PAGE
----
Statistics is important for bioinformatics, writes EI Software Developer Dr Ben Ward, because it helps us solve the sampling problem - getting enough measurements to give us an accurate picture of what’s going on.
If you want to measure what species are in a forest, for example, you can’t survey the whole thing. You have to split it up into sections, quadrats at different locations, and see what species come up again and again.
Once you’ve done that many times over, you can build up a picture from those smaller pieces of information. But you have to do it enough times to make sure what you’re seeing is real.
It’s the same with genomes. We tend to split DNA into smaller pieces, which we then use to build up a bigger picture. We use statistics to measure whether what we’re seeing is real, or whether it’s down to chance, or just wrong. It’s a crucial quality control step.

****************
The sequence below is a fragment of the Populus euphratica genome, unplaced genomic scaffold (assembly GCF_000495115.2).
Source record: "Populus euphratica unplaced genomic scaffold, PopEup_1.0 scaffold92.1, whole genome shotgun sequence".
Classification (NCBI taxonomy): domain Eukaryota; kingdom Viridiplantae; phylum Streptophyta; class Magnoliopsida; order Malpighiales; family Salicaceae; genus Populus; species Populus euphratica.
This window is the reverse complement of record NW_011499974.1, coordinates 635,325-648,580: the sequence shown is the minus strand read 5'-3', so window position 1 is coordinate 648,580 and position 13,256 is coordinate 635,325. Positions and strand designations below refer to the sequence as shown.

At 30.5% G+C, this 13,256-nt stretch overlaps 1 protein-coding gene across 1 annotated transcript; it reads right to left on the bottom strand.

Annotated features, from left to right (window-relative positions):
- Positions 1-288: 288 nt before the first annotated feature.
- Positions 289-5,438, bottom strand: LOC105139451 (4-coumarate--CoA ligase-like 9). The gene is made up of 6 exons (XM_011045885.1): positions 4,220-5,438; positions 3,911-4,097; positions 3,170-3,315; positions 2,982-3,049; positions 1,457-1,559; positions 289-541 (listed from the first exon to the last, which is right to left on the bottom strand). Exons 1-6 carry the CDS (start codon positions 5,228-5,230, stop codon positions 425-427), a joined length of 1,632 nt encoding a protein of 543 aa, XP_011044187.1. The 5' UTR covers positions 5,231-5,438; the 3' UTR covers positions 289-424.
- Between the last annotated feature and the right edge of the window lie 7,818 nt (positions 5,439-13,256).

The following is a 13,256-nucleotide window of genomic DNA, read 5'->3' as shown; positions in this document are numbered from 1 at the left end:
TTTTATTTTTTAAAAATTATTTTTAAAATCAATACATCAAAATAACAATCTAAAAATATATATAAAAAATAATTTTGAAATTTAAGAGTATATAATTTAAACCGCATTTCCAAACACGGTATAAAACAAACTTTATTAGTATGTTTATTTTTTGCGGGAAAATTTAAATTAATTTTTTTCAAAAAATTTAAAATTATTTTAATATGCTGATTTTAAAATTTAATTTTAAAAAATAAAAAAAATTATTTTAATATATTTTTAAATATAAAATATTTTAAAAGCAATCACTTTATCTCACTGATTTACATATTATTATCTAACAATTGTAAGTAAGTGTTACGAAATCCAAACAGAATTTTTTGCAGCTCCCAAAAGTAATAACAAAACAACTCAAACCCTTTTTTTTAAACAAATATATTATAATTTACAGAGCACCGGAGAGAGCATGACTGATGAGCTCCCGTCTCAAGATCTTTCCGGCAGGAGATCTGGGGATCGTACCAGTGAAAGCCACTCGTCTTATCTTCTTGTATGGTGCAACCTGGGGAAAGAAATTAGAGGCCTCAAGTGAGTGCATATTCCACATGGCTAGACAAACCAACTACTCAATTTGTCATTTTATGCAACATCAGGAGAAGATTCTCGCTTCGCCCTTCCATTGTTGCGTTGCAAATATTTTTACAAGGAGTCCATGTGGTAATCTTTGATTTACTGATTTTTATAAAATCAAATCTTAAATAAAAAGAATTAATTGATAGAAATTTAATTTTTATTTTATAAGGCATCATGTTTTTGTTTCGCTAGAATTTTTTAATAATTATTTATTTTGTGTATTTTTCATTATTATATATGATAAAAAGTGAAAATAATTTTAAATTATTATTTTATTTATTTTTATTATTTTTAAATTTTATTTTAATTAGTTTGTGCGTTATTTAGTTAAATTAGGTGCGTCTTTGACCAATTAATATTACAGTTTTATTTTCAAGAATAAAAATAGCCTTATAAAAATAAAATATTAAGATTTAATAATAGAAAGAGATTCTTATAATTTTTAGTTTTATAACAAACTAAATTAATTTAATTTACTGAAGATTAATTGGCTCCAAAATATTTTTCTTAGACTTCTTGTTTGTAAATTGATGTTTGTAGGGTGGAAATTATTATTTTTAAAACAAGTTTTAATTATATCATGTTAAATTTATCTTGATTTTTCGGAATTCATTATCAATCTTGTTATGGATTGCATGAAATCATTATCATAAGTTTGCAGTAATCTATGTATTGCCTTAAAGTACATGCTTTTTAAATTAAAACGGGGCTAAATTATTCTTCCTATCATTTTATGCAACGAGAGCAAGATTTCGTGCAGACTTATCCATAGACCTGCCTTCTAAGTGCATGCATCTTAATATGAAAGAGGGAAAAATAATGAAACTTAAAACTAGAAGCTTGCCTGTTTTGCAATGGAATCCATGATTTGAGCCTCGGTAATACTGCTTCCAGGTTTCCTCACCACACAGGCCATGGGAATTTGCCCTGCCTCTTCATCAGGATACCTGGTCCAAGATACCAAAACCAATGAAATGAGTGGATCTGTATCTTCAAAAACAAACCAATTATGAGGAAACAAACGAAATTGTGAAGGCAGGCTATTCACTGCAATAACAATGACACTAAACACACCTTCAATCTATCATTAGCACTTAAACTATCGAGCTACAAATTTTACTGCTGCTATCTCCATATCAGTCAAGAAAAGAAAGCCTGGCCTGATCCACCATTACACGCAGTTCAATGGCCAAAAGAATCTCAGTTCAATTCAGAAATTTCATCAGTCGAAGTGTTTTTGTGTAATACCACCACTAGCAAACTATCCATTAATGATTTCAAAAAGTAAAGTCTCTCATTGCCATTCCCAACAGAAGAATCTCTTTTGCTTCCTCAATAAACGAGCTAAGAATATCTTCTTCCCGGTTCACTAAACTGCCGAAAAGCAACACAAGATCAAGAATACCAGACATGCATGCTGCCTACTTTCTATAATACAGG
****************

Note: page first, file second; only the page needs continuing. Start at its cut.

Let’s say we split DNA up into many pieces and we’ve put them through a DNA sequencer. Some of those pieces of DNA might have been sequenced incorrectly. If we only generated one set of results, we’d get an erroneous picture of what is there.
The more times we look at the data, the more we can be confident of the full picture we are revealing. The things which only come up once, you can then eliminate - they are very likely to be errors. The rest takes the form of a distribution, which usually has the shape of a bell curve.
If you run a sequencing experiment and you don’t get a nice statistical distribution, there’s no reason to think that you can assemble a genome with it. But the interesting thing is that you can already get some information purely from the statistics.
Humans are diploid. Sometimes we inherit the same version of a gene from both our parents, but other times we inherit two different versions. You can see this in the statistical distribution, which (with good data) will have two peaks.
In the animation below, you can see a representation of a statistical distribution of genome data. The black bars to the left represent likely errors, while the red bars represent the likely statistical distribution of the data